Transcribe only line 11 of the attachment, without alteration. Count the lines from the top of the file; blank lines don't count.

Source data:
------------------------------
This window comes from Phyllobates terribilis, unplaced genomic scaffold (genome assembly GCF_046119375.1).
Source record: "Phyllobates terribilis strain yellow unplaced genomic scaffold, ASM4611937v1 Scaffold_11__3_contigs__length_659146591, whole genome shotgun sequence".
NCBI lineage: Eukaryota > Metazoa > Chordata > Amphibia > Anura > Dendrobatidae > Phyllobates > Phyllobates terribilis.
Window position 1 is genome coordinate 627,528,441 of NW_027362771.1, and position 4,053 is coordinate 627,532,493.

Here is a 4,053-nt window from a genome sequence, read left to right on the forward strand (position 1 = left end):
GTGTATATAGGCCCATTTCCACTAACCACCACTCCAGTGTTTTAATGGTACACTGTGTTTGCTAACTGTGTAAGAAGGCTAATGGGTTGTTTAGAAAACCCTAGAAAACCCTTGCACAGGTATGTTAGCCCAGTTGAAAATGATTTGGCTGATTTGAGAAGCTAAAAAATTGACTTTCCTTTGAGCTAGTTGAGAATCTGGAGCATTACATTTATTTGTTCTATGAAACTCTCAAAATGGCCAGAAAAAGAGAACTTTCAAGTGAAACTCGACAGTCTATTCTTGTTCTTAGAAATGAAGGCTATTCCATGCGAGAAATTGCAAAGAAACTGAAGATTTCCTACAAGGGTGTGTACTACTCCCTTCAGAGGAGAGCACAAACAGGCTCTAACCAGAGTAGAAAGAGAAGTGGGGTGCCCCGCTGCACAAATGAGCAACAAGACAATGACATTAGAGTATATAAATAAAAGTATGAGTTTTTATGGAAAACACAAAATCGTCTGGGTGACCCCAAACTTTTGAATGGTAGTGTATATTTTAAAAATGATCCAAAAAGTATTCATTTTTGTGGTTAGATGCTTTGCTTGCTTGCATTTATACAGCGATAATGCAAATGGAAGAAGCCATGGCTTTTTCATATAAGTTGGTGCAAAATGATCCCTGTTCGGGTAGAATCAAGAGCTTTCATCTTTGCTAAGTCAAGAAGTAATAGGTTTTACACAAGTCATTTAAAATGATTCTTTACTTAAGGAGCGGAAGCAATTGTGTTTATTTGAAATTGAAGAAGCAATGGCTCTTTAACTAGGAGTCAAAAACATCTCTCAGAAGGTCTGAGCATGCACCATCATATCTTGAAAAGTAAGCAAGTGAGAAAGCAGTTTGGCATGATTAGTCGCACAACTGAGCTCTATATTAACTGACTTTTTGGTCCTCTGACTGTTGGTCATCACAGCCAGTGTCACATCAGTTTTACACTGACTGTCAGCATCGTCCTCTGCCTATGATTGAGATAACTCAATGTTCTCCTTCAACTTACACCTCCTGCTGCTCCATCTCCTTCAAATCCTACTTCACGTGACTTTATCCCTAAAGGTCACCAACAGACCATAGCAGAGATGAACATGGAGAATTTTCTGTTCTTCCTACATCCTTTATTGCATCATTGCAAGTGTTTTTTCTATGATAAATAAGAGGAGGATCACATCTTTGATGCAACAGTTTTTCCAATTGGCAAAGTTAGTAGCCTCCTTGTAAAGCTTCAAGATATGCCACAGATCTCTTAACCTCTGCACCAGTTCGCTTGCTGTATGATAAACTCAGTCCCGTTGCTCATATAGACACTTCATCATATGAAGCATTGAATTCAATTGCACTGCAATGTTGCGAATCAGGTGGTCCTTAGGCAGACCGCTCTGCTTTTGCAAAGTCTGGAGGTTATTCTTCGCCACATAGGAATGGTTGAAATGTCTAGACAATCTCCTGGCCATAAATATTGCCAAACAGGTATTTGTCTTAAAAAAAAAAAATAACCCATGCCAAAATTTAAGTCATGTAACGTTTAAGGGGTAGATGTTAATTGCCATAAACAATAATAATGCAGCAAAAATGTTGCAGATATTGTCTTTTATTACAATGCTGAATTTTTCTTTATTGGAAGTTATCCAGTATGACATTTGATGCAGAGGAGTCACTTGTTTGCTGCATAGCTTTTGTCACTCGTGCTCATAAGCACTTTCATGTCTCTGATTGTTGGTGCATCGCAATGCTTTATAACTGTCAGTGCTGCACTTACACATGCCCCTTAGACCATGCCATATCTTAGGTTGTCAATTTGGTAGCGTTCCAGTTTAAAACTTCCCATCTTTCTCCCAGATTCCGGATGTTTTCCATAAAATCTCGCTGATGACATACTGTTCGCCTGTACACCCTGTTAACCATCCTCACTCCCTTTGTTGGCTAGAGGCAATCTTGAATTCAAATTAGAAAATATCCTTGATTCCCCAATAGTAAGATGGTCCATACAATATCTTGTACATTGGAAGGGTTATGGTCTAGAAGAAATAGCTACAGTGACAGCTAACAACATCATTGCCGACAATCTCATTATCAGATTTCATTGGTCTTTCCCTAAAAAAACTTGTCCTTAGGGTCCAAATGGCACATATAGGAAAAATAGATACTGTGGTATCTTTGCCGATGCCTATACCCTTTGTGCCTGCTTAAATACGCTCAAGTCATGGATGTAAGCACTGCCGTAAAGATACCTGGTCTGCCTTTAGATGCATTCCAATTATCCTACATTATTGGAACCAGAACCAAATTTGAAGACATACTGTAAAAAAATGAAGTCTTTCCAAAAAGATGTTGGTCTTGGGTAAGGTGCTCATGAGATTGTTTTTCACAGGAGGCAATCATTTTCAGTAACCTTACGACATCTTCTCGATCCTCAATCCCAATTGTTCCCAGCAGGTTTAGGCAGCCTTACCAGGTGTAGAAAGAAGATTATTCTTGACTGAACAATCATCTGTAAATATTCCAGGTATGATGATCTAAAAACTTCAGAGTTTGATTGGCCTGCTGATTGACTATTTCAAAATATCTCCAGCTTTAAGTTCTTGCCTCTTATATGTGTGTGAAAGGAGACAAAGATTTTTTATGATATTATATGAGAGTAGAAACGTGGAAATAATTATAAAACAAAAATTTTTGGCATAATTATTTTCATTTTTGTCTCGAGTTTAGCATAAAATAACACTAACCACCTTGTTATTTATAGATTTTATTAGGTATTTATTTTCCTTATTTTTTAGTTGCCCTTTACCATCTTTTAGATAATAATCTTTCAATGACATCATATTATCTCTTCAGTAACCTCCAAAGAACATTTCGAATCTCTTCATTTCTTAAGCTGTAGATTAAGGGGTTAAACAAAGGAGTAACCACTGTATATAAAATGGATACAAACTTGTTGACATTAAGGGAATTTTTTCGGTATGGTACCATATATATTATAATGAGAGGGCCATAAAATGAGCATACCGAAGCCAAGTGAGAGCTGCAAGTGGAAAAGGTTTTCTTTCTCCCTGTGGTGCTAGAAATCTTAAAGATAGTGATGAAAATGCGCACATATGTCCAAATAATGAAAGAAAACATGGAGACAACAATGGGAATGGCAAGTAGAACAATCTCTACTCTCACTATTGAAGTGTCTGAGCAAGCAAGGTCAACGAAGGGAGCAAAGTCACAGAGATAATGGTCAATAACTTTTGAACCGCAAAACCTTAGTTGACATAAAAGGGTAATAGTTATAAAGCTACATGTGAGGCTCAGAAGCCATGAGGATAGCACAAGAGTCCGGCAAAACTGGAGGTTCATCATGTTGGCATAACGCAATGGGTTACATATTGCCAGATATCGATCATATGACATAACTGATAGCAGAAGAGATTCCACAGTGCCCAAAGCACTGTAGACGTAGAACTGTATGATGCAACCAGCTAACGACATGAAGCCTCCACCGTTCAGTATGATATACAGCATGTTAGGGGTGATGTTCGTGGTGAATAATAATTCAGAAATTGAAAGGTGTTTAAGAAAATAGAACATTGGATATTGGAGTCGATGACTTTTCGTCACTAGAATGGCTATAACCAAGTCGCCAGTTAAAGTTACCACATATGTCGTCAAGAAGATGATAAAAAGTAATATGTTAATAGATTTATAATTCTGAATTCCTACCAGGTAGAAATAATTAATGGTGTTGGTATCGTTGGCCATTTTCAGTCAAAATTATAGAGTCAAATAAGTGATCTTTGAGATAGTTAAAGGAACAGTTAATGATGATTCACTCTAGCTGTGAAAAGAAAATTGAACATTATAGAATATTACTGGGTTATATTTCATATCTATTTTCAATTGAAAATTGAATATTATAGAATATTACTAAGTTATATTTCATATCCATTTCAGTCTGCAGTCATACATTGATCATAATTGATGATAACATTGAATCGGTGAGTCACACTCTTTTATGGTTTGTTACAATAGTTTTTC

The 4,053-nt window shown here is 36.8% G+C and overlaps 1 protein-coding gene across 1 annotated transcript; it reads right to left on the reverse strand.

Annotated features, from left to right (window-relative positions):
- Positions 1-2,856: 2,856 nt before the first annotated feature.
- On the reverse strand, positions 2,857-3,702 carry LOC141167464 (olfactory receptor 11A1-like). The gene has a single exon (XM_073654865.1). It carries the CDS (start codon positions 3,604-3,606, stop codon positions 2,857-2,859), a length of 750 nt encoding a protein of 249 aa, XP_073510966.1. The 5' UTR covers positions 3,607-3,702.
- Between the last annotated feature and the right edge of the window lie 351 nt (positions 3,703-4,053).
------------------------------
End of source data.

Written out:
- Between the last annotated feature and the right edge of the window lie 351 nt (positions 3,703-4,053).